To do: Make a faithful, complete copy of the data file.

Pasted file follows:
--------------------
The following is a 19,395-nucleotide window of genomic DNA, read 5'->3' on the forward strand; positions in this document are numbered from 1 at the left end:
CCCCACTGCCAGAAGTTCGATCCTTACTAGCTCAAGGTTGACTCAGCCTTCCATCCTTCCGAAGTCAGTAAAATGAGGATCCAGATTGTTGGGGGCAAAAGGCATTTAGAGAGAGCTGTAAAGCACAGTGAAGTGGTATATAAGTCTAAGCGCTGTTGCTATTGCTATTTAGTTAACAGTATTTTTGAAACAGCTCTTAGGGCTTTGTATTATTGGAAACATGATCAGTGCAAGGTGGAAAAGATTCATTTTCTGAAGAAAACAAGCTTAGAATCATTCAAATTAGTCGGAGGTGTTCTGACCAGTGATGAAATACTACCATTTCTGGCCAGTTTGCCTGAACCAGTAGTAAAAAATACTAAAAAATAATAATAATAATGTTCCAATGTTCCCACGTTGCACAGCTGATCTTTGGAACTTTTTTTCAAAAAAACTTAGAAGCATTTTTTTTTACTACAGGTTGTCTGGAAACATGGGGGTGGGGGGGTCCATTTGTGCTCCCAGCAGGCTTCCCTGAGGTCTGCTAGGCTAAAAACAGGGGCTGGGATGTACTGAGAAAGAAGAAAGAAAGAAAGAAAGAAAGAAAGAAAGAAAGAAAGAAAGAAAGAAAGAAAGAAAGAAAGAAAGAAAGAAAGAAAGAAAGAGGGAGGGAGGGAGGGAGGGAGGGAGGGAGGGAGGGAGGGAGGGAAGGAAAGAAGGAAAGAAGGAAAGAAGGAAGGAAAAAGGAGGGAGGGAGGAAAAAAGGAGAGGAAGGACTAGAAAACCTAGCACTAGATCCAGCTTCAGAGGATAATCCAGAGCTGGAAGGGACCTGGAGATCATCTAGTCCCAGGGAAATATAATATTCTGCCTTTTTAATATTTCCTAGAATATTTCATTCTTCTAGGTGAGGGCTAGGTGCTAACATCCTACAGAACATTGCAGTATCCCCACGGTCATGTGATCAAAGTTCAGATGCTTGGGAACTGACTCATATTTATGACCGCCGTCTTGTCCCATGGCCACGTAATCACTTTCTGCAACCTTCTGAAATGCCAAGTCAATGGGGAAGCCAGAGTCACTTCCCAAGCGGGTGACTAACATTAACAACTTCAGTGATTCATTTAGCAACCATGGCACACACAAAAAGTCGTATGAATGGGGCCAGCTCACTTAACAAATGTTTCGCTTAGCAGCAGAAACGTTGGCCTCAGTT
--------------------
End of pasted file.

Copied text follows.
The following is a 19,395-nucleotide window of genomic DNA, read 5'->3' on the forward strand; positions in this document are numbered from 1 at the left end:
CCCCACTGCCAGAAGTTCGATCCTTACTAGCTCAAGGTTGACTCAGCCTTCCATCCTTCCGAAGTCAGTAAAATGAGGATCCAGATTGTTGGGGGCAAAAGGCATTTAGAGAGAGCTGTAAAGCACAGTGAAGTGGTATATAAGTCTAAGCGCTGTTGCTATTGCTATTTAGTTAACAGTATTTTTGAAACAGCTCTTAGGGCTTTGTATTATTGGAAACATGATCAGTGCAAGGTGGAAAAGATTCATTTTCTGAAGAAAACAAGCTTAGAATCATTCAAATTAGTCGGAGGTGTTCTGACCAGTGATGAAATACTACCATTTCTGGCCAGTTTGCCTGAACCAGTAGTAAAAAATACTAAAAAATAATAATAATAATGTTCCAATGTTCCCACGTTGCACAGCTGATCTTTGGAACTTTTTTTCAAAAAAACTTAGAAGCATTTTTTTTTACTACAGGTTGTCTGGAAACATGGGGGTGGGGGGGTCCATTTGTGCTCCCAGCAGGCTTCCCTGAGGTCTGCTAGGCTAAAAACAGGGGCTGGGATGTACTGAGAAAGAAGAAAGAAAGAAAGAAAGAAAGAAAGAAAGAAAGAAAGAAAGAAAGAAAGAAAGAAAGAAAGAAAGAAAGAAAGAAAGAAAGAGGGAGGGAGGGAGGGAGGGAGGGAGGGAGGGAGGGAGGGAGGGAAGGAAAGAAGGAAAGAAGGAAAGAAGGAAGGAAAAAGGAGGGAGGGAGGAAAAAAGGAGAGGAAGGACTAGAAAACCTAGCACTAGATCCAGCTTCAGAGGATAATCCAGAGCTGGAAGGGACCTGGAGATCATCTAGTCCCAGGGAAATATAATATTCTGCCTTTTTAATATTTCCTAGAATATTTCATTCTTCTAGGTGAGGGCTAGGTGCTAACATCCTACAGAACATTGCAGTATCCCCACGGTCATGTGATCAAAGTTCAGATGCTTGGGAACTGACTCATATTTATGACCGCCGTCTTGTCCCATGGCCACGTAATCACTTTCTGCAACCTTCTGAAATGCCAAGTCAATGGGGAAGCCAGAGTCACTTCCCAAGCGGGTGACTAACATTAACAACTTCAGTGATTCATTTAGCAACCATGGCACACACAAAAAGTCGTATGAATGGGGCCAGCTCACTTAACAAATGTTTCGCTTAGCAGCAGAAACGTTGGCCTCAGTT